Study Shows New Zealand Could Cut its Greenhouse Gas Emissions Through Natural Climate Solutions
Washington DC – Nature could cost-effectively deliver over a third (37%) of greenhouse gas emissions reductions
required by 2030 to prevent dangerous levels of global warming, according to a new study published today by scientists
from global conservation organization The Nature Conservancy and 15 other institutions. This is equivalent to a
complete stop on the burning of oil, worldwide.
With government leaders set to attend UN climate talks at the start of November in Germany, the study found that natural
climate solutions such as planting more trees, improving soil health, and protecting mangrove and peatlands could reduce
global greenhouse gas emissions by 11.3 billion tonnes per year by 2030.
New Zealand could cut its greenhouse gas emissions by 12.5% just by deploying three cost-effective natural climate
solutions. Full implementation of these three pathways would reduce emissions by 30%.
The findings are expected to bolster government efforts to use better land management as well as renewable energy and
electric cars to address climate change.
Christiana Figueres, convener of Mission 2020 and former head of the UN Framework Convention on Climate Change (UNFCCC),
said: “Land use is a key sector where we can both reduce emissions and absorb carbon from the atmosphere. This new study
shows how we can massively increase action on land use – in tandem with increased action on energy, transport, finance,
industry and infrastructure – to put emissions on their downward trajectory by 2020. Natural climate solutions are vital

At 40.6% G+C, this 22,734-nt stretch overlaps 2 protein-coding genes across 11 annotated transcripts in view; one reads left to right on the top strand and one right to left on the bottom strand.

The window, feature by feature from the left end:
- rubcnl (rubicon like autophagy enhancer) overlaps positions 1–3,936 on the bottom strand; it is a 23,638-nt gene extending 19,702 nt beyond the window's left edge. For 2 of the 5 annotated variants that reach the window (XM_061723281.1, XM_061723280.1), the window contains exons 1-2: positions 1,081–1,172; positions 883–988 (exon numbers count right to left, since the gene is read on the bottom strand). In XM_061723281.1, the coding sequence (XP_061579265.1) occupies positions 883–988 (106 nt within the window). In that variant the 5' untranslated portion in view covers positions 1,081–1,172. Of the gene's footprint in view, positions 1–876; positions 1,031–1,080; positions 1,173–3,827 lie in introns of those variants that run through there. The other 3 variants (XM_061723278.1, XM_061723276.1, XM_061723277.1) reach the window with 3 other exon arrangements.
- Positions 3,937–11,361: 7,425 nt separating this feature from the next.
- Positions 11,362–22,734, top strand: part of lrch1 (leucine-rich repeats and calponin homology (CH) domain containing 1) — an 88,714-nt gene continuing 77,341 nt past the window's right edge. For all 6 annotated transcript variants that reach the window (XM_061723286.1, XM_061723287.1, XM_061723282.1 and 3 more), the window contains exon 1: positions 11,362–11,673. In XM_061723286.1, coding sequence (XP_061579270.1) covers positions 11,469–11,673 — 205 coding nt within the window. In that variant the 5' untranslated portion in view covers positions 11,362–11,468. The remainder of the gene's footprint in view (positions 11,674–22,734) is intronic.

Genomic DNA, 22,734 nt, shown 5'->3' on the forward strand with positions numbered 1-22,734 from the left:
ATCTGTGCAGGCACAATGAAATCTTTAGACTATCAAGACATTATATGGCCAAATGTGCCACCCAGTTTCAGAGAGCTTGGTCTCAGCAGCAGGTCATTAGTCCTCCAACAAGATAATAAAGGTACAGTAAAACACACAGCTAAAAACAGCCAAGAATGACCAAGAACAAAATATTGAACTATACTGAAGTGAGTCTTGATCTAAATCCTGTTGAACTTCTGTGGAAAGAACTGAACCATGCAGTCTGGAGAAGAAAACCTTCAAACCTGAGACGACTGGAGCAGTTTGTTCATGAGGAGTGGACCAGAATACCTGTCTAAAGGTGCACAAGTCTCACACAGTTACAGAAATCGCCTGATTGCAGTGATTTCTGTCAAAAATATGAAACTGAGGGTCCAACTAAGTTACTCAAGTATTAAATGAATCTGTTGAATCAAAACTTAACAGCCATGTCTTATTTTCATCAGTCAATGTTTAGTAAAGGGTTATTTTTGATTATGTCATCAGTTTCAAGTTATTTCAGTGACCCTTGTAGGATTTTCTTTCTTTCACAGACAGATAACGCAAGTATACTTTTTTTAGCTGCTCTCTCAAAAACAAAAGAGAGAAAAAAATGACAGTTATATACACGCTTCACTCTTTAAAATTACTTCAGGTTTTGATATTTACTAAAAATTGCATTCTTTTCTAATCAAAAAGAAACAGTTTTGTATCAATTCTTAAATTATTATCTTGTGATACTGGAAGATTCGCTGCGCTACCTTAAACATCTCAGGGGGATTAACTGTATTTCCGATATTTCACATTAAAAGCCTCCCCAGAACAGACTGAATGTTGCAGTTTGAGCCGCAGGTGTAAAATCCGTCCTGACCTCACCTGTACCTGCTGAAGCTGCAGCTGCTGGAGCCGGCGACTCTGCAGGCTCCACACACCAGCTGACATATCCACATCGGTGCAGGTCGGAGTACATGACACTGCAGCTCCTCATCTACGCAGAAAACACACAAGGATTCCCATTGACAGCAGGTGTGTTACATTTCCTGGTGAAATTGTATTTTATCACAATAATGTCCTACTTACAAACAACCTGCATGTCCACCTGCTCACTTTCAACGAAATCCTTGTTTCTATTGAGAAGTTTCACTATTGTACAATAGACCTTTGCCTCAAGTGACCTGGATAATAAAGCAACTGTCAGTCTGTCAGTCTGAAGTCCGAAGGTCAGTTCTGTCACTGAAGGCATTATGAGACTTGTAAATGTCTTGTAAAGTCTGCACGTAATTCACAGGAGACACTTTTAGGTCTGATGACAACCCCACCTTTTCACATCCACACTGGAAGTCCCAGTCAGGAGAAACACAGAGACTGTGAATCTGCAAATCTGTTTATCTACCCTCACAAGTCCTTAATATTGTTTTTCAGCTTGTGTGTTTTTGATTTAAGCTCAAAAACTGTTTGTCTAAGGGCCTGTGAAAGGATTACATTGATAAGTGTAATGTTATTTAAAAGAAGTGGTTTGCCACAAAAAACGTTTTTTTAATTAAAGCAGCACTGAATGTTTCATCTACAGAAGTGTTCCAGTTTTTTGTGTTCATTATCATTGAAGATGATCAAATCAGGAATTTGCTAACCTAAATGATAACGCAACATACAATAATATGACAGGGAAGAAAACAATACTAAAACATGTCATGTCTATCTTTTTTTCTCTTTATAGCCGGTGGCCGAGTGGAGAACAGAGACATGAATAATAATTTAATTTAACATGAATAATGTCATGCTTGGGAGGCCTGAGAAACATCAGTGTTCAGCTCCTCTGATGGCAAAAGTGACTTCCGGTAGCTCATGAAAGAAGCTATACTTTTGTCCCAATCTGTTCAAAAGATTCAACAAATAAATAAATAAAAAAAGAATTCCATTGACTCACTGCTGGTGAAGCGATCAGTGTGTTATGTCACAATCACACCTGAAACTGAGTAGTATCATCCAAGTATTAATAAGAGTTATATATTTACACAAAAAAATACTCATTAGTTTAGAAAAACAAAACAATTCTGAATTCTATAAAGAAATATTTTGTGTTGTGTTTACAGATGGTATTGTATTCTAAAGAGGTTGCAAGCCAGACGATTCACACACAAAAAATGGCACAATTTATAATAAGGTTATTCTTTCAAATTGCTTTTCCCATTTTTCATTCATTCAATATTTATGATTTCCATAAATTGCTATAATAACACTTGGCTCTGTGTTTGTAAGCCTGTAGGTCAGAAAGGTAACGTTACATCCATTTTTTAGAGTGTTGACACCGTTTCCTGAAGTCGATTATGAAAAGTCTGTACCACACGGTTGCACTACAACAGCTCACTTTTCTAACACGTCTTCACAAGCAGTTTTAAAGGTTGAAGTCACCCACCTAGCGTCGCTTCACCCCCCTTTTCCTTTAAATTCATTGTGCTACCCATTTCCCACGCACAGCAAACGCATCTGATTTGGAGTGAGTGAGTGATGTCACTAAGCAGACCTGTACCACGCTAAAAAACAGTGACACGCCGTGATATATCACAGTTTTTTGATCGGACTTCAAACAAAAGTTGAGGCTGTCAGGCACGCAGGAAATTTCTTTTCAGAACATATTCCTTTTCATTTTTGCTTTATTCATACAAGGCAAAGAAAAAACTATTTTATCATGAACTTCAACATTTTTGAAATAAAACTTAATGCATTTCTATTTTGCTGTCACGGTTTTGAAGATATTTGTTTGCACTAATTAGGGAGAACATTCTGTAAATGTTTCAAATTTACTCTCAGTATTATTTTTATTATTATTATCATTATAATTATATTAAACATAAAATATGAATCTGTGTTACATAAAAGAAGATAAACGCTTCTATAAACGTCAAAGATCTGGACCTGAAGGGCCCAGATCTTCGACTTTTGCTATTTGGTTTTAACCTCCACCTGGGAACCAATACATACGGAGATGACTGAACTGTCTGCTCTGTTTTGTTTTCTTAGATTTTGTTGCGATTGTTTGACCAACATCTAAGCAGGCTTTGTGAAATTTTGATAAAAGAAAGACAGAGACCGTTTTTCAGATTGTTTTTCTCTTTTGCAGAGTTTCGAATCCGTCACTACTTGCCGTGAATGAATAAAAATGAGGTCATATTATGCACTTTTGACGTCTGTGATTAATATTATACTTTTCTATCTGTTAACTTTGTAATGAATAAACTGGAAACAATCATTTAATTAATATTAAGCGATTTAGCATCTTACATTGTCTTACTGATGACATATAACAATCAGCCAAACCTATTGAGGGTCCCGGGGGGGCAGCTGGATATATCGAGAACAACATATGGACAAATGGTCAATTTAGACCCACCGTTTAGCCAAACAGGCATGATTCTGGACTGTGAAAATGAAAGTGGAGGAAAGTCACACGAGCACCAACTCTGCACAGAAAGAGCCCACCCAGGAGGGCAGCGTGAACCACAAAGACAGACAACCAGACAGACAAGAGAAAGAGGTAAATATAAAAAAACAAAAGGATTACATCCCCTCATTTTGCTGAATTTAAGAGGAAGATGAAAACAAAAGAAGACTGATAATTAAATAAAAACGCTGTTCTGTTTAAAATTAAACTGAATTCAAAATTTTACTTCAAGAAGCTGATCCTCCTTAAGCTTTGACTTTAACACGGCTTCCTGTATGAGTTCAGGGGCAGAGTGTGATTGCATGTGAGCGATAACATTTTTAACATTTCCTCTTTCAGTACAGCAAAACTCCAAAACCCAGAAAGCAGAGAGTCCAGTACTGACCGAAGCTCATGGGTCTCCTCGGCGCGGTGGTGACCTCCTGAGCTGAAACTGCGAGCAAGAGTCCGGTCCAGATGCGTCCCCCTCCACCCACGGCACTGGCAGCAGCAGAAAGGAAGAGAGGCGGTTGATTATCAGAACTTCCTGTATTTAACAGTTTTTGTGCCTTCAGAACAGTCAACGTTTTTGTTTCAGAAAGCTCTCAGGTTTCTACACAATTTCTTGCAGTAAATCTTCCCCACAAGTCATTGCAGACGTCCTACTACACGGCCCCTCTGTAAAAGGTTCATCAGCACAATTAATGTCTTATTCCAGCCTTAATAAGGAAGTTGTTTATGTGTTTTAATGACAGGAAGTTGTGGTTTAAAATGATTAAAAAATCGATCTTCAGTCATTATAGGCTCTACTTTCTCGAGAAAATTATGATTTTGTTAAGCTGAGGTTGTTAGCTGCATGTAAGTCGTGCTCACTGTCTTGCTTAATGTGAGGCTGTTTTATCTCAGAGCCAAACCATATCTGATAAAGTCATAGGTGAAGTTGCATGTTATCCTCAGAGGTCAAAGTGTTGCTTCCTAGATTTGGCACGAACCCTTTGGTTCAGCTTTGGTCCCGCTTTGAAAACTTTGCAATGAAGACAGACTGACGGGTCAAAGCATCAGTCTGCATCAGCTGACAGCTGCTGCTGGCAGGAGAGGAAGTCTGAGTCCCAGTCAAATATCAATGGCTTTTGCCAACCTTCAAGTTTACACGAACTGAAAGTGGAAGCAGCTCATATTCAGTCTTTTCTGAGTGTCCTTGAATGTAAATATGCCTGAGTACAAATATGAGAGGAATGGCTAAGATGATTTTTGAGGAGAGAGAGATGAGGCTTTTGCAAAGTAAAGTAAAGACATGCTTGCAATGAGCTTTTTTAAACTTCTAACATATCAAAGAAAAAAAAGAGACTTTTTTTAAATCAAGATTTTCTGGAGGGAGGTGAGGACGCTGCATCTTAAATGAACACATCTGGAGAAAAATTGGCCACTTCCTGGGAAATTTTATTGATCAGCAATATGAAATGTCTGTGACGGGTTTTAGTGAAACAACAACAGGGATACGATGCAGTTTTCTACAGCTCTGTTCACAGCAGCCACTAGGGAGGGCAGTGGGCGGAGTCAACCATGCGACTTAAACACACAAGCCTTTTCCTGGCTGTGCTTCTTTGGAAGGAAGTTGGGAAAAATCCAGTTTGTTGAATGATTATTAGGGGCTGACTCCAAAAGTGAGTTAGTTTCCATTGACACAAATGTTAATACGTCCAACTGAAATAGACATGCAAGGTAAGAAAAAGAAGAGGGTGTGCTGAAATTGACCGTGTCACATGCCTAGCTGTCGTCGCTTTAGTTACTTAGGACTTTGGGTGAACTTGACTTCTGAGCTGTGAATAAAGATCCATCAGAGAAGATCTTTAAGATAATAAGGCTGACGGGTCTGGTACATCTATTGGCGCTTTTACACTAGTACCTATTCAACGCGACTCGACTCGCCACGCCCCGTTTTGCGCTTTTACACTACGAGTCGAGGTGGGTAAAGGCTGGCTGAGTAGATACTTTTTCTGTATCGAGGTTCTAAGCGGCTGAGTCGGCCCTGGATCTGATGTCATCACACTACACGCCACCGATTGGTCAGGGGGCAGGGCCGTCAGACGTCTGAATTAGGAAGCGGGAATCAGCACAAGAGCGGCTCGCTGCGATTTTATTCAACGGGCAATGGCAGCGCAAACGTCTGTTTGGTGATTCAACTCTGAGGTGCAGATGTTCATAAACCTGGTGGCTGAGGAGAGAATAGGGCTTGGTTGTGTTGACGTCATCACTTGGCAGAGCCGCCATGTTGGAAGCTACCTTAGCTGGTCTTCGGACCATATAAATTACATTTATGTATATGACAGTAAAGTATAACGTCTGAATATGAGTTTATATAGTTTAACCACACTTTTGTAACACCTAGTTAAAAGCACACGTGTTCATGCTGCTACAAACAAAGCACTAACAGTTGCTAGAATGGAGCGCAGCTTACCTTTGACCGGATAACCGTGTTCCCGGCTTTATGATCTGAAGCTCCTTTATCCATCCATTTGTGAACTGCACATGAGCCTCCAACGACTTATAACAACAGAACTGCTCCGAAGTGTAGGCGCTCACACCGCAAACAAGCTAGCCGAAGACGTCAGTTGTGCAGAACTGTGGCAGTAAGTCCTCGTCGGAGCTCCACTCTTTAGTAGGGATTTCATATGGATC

to ensuring we achieve our ultimate objective of full decarbonisation and can simultaneously boost jobs and protect
communities in developed and developing countries.”
Mark Tercek, CEO, The Nature Conservancy, said: “Today our impacts on the land cause a quarter of greenhouse gas
emissions. The way we manage the lands in the future could deliver 37% of the solution to climate change. That is huge
potential, so if we are serious about climate change, then we are going to have to get serious about investing in
nature, as well as in renewable energy and clean transport. We are going to have to increase food and timber production
to meet the demand of a growing population, but we know we are going to have to do so in a way that addresses climate
 Cost-effective climate solutions are solutions that can be delivered at less than $100 per tonne of CO2e.
 Other institutions involved are the Woods Hole Research Center, Ohio State University, Cary Institute of Ecosystem
Studies, TerraCarbon LLC, Resources for the Future, University of Aberdeen, Cornell University, Ministry of Agriculture,
Government of Brazil, Colorado State University, World Resources Institute, Commonwealth Scientific and Industrial
Research Organization (CSIRO), University of Minnesota, University of Maryland, University of Florida, Wetlands
International, University of Vermont. The study was generously funded by the Doris Duke Charitable Foundation.
 Reforestation, legumes in pastures, optimal intensity grazing